Tim Scott
   

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I’m in the process of switching away from Microsoft’s ubiquitous Windows operating system to a new Mac. It’s something I’ve been pondering for a while and the need for a new laptop has prompted the change. It’s going pretty well so far, considering I have used Windows for all of my computer-using life to date (yes, I am old enough to remember a life before Windows!). True, there are some things I can do on Windows with my eyes closed that have been a bit of a struggle on a Mac. Like find the “@” symbol. OR even the “ symbol! But, by and large, I have adapted and I’m starting to get used to the fact there is no “Delete” button. I’m actually loving the Retina screen, which reminds me of the first time I saw programmes in HD and could see through the presenters’ make up. I’m also enjoying the speedy start up, the lack of productivity-sapping “please wait while Windows…..” and the sheer coolness of Apple’s sleek design.

So what’s the point of this extended Apple advert? Well it got me thinking about HR (as most things do, obviously). As you can probably tell from my opening paragraph, I generally approach new technology with geekish excitement and a desire to learn new things. I love the challenge of finding new ways of doing old things and – especially – new things I didn’t even know I wanted to do. It strikes me that HR is at this point now. I’ve heard the phrase “inflection point” used before about where we are as a profession and it strikes a chord with me.

We all know the world of work is changing. We’re told it often enough. We have that daft phrase “VUCA” rammed down our throats at every conference and gathering we go to. But the fact is that technology is changing the world. And from where I’m sitting, a good deal of fellow HR professionals seem to be in denial about that, preferring instead to sit back and think that they don’t need to understand that stuff – it’s all for IT or Comms to worry about.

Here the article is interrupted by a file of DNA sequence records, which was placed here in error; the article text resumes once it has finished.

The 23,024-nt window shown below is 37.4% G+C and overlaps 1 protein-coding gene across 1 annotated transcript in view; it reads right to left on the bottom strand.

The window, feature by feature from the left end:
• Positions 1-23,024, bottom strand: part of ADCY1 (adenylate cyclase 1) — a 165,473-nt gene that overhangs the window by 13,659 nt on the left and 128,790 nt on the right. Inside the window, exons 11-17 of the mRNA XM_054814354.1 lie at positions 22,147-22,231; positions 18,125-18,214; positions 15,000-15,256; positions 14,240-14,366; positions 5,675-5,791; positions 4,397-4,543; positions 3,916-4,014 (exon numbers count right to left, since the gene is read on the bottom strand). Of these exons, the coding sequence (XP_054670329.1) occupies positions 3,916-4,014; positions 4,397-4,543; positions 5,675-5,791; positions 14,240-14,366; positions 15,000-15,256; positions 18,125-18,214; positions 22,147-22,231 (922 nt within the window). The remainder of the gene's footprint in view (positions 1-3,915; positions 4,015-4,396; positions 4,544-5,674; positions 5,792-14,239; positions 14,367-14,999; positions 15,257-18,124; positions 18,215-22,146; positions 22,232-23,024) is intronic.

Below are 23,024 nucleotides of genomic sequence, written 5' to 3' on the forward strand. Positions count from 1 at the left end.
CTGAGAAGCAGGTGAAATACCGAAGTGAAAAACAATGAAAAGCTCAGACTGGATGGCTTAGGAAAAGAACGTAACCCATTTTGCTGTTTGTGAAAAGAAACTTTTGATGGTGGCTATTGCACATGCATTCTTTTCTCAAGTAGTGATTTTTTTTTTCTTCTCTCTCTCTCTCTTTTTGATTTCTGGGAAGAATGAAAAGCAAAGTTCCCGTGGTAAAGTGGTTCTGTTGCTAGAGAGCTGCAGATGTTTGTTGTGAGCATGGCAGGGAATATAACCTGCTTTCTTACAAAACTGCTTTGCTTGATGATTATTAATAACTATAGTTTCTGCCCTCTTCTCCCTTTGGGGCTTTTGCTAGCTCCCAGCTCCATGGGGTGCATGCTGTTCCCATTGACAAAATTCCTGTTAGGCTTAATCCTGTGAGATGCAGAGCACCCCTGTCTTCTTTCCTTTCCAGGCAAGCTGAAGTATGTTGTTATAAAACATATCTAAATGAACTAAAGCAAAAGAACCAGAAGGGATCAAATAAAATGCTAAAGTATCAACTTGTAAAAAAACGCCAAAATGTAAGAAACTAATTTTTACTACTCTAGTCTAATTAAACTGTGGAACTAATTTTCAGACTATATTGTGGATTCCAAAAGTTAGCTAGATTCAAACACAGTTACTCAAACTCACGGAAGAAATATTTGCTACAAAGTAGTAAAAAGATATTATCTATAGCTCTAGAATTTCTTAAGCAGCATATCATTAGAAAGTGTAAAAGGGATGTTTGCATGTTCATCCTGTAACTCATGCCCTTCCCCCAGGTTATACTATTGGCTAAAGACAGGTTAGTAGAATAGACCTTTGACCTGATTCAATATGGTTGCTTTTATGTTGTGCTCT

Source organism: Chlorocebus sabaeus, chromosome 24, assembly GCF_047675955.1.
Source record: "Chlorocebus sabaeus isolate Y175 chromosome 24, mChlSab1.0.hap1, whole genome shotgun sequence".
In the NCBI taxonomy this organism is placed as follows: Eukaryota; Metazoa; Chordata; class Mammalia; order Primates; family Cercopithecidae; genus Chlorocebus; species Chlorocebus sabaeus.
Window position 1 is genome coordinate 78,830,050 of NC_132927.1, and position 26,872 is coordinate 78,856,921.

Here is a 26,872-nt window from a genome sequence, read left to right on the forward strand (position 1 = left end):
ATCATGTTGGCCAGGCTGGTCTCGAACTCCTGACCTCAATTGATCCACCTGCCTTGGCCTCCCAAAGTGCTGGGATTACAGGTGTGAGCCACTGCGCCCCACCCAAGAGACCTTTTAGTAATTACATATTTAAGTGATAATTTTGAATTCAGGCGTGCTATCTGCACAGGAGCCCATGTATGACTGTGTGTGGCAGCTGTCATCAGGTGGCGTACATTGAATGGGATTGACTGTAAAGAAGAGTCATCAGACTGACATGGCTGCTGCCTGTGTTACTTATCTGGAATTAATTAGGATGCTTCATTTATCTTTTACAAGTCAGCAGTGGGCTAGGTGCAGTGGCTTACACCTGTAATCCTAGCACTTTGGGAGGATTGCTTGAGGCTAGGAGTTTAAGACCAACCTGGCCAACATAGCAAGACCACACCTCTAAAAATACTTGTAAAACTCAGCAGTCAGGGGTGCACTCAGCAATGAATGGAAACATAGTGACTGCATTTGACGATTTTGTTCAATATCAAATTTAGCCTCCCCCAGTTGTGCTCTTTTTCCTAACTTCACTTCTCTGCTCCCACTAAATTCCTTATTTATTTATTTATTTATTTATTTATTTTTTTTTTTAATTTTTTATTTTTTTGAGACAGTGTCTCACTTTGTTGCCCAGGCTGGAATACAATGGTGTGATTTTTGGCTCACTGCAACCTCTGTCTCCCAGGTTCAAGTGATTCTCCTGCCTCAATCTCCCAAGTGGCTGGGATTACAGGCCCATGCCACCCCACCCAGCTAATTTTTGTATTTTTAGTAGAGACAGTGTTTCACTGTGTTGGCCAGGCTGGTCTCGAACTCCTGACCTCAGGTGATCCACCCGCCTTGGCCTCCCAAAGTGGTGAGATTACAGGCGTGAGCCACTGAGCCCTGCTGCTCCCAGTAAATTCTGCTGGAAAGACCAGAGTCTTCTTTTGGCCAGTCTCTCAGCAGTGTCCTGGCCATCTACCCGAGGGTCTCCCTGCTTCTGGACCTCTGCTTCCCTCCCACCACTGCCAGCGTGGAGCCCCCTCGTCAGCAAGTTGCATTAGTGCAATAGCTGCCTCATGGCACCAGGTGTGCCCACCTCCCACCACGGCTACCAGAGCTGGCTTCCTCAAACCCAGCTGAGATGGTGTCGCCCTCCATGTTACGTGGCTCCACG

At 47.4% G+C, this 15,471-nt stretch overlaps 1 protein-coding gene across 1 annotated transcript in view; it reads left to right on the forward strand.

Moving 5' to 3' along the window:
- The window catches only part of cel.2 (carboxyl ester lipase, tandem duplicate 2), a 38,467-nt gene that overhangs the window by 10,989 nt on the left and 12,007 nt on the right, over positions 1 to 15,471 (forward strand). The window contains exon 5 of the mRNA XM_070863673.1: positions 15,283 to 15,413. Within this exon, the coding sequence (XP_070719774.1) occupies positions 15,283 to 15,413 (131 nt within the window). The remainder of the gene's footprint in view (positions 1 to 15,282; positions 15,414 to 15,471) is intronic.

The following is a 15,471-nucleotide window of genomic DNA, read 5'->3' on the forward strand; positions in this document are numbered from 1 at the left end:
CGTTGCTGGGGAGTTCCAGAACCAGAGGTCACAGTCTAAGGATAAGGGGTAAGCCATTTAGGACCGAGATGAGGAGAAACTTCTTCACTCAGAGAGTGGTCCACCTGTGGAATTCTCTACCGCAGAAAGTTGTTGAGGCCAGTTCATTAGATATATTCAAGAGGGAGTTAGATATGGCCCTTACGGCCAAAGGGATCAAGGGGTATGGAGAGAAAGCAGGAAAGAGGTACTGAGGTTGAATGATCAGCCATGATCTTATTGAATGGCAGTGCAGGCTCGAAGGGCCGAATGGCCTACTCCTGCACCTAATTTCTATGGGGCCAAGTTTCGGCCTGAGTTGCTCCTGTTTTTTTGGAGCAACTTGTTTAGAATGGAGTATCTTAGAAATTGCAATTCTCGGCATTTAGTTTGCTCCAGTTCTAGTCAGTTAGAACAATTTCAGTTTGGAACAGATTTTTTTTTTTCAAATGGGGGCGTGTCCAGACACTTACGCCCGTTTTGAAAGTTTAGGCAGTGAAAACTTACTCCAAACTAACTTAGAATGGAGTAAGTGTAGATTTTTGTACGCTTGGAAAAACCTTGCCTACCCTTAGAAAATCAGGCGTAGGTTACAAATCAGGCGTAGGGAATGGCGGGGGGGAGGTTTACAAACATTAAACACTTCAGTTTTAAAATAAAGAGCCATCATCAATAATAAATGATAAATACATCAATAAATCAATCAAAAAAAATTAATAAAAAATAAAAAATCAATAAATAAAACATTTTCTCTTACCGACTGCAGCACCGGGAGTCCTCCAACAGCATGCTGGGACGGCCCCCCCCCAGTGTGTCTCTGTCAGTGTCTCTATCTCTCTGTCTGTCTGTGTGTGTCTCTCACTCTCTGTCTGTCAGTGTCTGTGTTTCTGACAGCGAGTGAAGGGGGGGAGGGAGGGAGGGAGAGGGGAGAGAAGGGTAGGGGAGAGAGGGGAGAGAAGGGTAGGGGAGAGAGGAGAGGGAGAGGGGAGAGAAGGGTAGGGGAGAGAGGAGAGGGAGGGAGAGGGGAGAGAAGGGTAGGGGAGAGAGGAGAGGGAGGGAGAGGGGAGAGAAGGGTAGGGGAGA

Technology is shaping our world right now. There have been so many changes in our daily experience of life, it’s almost difficult to keep up. I’m typing this on a train. When I started travelling for business a few (ahem) years ago, the people around me would have their faces buried in newspapers or magazines. Every single one of the people I can see when I look up currently has a mobile phone in their hand. Every Single One. The woman in front of me is answering emails. The guy across from me is on Facebook. How we communicate has changed fundamentally. How we consume entertainment has changed fundamentally. The impact of technology is not just a recent thing. Think about the shift in retail over the past fifty years. We’ve gone from a guy behind a counter taking products off a shelf at our request, through self-service and self-scan to Amazon Dash, where you simply press a wi-fi enabled button in your home to order your groceries.

Still think this stuff doesn’t have implications for HR?

If we want to futureproof the profession we have to up our technology and digital skills right now. What hope will we have of understanding the implications of things like advanced robotics and AI if we haven’t grasped the basics of digital communication and social media? HR people need to get to grips with the communication machinery of the world – not just the world of work – in 2016. We have seen how the so-called “consumerisation” of corporate ICT has happened as people now expect as much from their tech at work as they do from their domestic smart phones, tablets and cloud storage. We can’t wait until it’s too late or we’ll go the way of the typing pool, fax machine and dictation tape. Redundant tech that no-one needs any more.

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